Hidden agenda

Times Staff Writer

It was four years ago, but Katie Holloway can't forget.

The college coach, on a recruitment trip to Lake Stevens High in Washington state, proclaimed the highly ranked senior as the missing piece to her women's basketball program. She invited Holloway for an official visit -- a scholarship as part of the deal.

Holloway remembers shifting in her chair at that moment, knowing she was about to reveal what she had staunchly kept concealed for so long.

She wears a prosthetic lower right leg.

Born without a fibula, a defect that wasn't discovered until she was 10 months old, Holloway underwent an amputation before she was 2.

But don't feel out of the loop, she told the coach, because most people didn't know.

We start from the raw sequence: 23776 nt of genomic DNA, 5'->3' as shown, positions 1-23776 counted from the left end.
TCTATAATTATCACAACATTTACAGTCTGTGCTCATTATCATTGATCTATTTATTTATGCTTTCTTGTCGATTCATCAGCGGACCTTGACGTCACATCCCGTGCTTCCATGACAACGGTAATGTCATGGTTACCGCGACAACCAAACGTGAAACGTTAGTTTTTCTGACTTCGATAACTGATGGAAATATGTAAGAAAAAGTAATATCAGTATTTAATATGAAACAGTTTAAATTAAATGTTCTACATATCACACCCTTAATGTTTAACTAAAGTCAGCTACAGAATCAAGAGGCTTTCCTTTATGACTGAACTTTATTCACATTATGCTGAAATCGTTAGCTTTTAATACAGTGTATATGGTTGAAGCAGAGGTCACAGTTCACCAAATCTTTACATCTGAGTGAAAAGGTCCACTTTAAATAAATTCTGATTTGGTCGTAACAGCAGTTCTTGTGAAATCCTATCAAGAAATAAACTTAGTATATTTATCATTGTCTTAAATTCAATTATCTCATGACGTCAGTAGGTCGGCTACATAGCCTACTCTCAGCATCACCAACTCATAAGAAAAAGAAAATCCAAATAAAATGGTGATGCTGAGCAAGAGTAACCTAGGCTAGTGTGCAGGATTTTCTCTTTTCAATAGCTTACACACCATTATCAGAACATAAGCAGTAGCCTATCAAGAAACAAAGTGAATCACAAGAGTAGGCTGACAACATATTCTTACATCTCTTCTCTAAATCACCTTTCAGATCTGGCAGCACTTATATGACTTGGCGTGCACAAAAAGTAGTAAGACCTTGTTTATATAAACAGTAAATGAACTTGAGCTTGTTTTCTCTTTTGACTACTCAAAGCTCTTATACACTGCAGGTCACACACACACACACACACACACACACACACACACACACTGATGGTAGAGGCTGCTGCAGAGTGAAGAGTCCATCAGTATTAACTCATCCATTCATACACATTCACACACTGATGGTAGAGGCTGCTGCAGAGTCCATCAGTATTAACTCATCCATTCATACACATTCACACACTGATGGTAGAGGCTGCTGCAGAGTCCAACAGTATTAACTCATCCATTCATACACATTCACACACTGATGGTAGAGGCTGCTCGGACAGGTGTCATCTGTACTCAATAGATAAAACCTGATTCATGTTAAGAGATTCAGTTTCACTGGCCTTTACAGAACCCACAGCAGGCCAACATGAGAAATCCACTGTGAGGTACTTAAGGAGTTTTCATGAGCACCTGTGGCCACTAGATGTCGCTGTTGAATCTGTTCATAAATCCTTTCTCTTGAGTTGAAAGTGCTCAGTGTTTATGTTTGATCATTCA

The rest seems like slow motion: The recruiter's eyes growing wider with each sentence, glancing at her watch, then shaking hands and walking away. For good.

"They stopped recruiting me," she said. "I felt that was because of my leg."

Not everyone stopped.

The 6-foot-4 Holloway is now the starting center for Cal State Northridge, which four years ago was struggling to retool after winning only five games during the previous two seasons. Northridge coaches, though surprised to learn of Holloway's disability, considered her worth the risk.

"We needed a banger," remembers Carla Houser, an assistant coach for the Matadors. "A back-to-the-basket post player."

Holloway, a senior, averages 10.3 points and a team-high 7.0 rebounds for the Matadors. She was named to the Big West Conference all-freshman team, and the last two years was selected the conference's sixth woman of the year.

Her success on the court and overall maturity have enabled her to become more secure with her situation. She took her biggest strides in the last two years, joining a Paralympics women's sitting volleyball team that is scheduled to compete in Beijing in September.